A new research centre makes Imbak Canyon its focal point.
DEEP in the heart of Ulu Kinabatangan in Sabah’s south-eastern region is a canyon valley so remote and inaccessible that it has, for years, remained little-known, even to the people of the nearest village of Kampung Imbak in Tongod.
Because of that, this wilderness has remained untouched – it is one of the last unlogged contiguous lowland dipterocarp (a family of tropical hardwood trees with two-winged fruits) forest left in the state today.
In 2003, the Yayasan Sabah Group designated it as the Imbak Canyon Conservation Area, solely for research, education and training, and as a seed source or gene bank. In 2009, all 30,000ha of the area were accorded Class 1 (Protection) Forest Reserve status.
The area merits protection as it is a crucial corridor link between two important protected areas: Danum Valley and Maliau Basin. This link facilitates movements of wildlife like the pygmy elephant, orang utan, bearded pig, clouded leopard and even the critically-endangered Sumatran rhino (footprints were previously detected there).
Its pristine state makes it ideal for research into non-destructive use of an undisturbed forest, for instance in carbon sequestration (removing carbon dioxide and storing it in the soil). It also serves as a catchment area for the Imbak River which merges with the Melian River before spilling into the Kinabatangan, Sabah’s principal waterway.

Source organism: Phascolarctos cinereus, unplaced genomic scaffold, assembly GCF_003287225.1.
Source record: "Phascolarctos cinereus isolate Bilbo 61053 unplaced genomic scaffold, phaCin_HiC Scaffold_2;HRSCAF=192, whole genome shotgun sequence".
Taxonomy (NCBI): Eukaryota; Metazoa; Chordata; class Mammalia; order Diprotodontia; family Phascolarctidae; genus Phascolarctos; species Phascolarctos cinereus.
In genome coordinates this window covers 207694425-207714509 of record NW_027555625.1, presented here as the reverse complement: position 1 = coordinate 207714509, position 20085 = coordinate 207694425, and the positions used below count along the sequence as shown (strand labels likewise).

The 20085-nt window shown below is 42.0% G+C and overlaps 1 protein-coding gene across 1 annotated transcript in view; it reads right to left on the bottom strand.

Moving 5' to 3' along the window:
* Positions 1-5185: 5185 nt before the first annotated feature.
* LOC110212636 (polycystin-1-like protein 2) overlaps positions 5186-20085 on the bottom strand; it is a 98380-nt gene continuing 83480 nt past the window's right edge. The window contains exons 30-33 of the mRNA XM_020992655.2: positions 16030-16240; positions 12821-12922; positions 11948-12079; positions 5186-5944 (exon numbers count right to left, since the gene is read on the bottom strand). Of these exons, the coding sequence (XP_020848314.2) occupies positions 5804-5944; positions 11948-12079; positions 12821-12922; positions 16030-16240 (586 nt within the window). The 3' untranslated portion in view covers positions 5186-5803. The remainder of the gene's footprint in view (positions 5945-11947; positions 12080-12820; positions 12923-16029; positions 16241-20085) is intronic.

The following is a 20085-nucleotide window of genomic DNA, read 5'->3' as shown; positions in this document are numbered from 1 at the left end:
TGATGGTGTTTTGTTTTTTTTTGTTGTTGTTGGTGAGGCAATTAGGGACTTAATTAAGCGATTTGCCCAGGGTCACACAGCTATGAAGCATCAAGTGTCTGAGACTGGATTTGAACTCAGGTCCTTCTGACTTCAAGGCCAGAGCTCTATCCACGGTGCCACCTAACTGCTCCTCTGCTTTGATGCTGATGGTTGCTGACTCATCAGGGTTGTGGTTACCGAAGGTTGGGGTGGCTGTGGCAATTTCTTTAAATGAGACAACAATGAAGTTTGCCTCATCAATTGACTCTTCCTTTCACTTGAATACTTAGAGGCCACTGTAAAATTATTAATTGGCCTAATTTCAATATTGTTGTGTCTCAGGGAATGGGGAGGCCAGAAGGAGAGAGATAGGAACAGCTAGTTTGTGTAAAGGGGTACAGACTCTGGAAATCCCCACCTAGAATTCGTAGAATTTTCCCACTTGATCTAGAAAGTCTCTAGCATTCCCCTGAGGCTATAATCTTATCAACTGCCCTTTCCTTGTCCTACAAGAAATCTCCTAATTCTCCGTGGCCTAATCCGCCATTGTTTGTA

Yet, just a few decades before, the forest had been vulnerable; it was within the logging concession given to Yayasan Sabah. Fortunately, a scientific expedition by Sabah Forestry Department in 2000 helped saved Imbak Canyon as it showed the area to have abundant biodiversity. Two other scientific studies were conducted after that, in 2004 and 2010.
Imbak Canyon, together with Danum Valley, Maliau Basin and the coastal forest of Tumunong Hallu, form part of the one million hectare of concession known as the Yayasan Sabah Forest Management Area. Half of this is Class 1 (Protection) Forest Reserves consisting of the mentioned conservation areas and other logged sites now given the Class 1 category. The other half consists of Class 2 Commercial Forest Reserves, which can be logged.
Petronas is funding the conservation of Imbak Canyon. In 2010, the oil and gas company allocated RM6mil for a three-year commitment to manage the area in a sustainable manner. So far, there has been public awareness campaigns, wildlife surveys, studies on climatology, hydrology and ethnobotany (relationship between humas and flora) as well as construction of an information centre, a jetty to ease transportation of crops by villagers who farm at the forest fringes, and a research station.
Dr Waidi Sinun, Yayasan Sabah conservation and environmental management division group manager, says Imbak is special for different reasons – one being the shape of the canyon and its 25km-long, mountain-bounded valley. It is visible from the air, just like Maliau Basin and Mount Kinabalu.
Continue reading (Incl. Pics & Vid) at: Eye on Imbak Canyon.